Ensuring the program is easily understood by employees is essential for a successful buy-in of the program. Start-ups generally rely on this program to remunerate their top talents and hold them for a longer time period. If the fine print is complicated or the product is structured over-creatively, the talents tend to drift away rather than get drawn towards the organisation. Recruitment as a goal becomes a shot widely off target.Thirdly, Assuming the price of the stock rises after the vesting period, the program works to be a lucrative deal for the employee. If there is value depletion with regards to the company, for unknown or known reasons, the ESOP holders who believed in the company begin to stare at mounting losses on paper. The worries add with further headwinds that threaten the growth of the company. It would take a lot of effort and even more time to reverse the losses and see comforting figures.
In essence, reasonably structured ESOPs work out to be a win-win for both the employee and the employer. The employee is able to realise higher gains on his holdings over time while the organisation would be able to boost its valuation while also managing to retain top talent. The benefits for both parties have been discussed in this article amongst which the monetary reward is a strong reason for employees to stay. For the employer, cash flow advantages arise through multiple fronts via ESOPs. This article has also highlighted the way ESOPs work from the perspective of an employee and an employer who uses the route of a separate entity called the Trust. Since the benefit cannot be doled out for all, the program is usually offered to only top management so as to recruit them and retain them in the organisation. Tax implications are applicable for the ESOPs as per the listing status of the company and depending on the holding period of shares by the employee. Overall, ESOPs need to balance the interests of the employees as well as the organisation. A tightrope walk indeed! (based on trust)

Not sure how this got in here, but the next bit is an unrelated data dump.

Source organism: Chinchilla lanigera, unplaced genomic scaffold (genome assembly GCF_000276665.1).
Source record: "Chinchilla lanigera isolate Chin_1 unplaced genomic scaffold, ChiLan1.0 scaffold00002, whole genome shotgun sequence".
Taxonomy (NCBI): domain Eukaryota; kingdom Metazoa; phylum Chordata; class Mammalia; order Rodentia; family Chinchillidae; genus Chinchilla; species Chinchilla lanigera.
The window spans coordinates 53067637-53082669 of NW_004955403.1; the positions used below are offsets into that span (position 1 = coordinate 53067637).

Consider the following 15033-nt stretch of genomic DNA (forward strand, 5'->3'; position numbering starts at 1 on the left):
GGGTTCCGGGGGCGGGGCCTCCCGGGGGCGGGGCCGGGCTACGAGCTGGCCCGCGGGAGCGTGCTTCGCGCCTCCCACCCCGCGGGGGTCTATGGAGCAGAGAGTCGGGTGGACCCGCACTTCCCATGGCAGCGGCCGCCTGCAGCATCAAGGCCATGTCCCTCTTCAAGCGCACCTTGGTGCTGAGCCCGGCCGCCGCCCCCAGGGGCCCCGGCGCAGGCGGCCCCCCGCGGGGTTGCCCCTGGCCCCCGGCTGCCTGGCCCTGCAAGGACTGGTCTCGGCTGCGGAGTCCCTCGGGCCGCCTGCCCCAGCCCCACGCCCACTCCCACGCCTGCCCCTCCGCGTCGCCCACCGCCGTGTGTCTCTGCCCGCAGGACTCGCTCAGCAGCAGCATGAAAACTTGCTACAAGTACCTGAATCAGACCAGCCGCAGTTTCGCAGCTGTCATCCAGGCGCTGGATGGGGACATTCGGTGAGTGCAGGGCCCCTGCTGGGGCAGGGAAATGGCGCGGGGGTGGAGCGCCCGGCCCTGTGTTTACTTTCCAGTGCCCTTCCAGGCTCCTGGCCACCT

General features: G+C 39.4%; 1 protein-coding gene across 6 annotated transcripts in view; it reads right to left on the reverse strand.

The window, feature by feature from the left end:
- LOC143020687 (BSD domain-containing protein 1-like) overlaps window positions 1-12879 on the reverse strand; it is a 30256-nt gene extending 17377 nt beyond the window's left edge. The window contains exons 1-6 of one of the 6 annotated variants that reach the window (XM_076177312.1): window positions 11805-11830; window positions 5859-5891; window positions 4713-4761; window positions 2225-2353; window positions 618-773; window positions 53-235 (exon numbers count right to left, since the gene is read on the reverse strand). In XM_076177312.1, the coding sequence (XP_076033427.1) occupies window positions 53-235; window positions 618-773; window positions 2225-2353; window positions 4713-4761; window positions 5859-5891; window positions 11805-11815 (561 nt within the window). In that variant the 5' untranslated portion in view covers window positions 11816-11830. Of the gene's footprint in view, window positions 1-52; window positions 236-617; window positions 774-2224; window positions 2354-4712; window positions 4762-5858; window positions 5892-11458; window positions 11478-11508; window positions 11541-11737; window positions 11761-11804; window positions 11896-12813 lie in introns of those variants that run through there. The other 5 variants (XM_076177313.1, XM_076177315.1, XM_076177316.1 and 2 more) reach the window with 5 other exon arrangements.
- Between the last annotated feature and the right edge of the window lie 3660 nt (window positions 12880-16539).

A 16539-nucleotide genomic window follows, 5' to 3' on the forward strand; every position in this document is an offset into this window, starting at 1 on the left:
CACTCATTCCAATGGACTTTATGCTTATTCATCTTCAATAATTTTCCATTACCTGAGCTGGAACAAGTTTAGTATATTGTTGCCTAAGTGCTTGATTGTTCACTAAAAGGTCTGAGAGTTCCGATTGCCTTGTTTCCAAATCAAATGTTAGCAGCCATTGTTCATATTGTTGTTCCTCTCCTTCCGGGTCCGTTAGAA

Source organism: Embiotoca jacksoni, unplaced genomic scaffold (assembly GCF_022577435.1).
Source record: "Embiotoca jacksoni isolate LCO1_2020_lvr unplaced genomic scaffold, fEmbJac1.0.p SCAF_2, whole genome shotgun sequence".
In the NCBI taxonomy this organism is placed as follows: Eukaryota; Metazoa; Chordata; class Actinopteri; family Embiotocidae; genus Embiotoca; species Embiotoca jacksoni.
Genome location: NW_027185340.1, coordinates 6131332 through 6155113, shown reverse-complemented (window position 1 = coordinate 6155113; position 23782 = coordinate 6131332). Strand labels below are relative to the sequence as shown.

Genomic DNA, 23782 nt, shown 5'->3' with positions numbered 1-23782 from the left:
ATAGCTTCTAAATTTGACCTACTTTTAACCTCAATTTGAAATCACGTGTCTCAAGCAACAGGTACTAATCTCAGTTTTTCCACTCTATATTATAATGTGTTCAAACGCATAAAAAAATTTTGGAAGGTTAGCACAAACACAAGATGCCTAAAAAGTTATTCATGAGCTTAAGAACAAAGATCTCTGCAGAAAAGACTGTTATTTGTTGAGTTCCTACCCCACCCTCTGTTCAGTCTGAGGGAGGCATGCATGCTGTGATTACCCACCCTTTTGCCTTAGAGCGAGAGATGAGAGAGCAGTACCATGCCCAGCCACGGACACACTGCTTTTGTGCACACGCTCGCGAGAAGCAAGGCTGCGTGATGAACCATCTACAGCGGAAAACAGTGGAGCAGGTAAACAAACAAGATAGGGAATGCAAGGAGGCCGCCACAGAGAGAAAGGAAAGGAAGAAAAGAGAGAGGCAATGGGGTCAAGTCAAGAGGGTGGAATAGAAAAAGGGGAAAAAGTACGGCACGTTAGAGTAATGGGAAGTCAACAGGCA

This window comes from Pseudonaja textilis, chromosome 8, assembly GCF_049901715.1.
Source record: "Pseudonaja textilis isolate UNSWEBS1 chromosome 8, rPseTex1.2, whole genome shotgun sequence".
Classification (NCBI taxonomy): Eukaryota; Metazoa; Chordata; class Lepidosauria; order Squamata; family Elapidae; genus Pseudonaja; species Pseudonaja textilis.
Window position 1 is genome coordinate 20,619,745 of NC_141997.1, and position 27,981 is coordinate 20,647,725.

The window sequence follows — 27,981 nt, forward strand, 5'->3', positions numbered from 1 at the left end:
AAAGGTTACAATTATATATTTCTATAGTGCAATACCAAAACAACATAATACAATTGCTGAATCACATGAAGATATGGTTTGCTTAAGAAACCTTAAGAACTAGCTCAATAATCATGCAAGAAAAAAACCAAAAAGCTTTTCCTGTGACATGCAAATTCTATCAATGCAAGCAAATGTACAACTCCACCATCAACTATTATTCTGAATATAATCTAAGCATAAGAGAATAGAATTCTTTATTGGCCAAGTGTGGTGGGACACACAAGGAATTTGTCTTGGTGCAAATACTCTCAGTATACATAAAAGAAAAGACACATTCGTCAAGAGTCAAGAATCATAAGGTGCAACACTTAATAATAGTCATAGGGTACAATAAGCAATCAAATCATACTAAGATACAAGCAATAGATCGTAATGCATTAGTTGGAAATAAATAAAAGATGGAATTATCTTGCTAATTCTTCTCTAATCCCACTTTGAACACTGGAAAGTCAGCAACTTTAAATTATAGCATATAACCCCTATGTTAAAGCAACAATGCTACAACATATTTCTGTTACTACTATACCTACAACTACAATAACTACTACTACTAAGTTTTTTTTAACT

ESOP is an opportunity for an employee to own a part of his/her company
No, it can be offered as and when required.
One can sell it to the trust, which would later redistribute it to other employees or newcomers.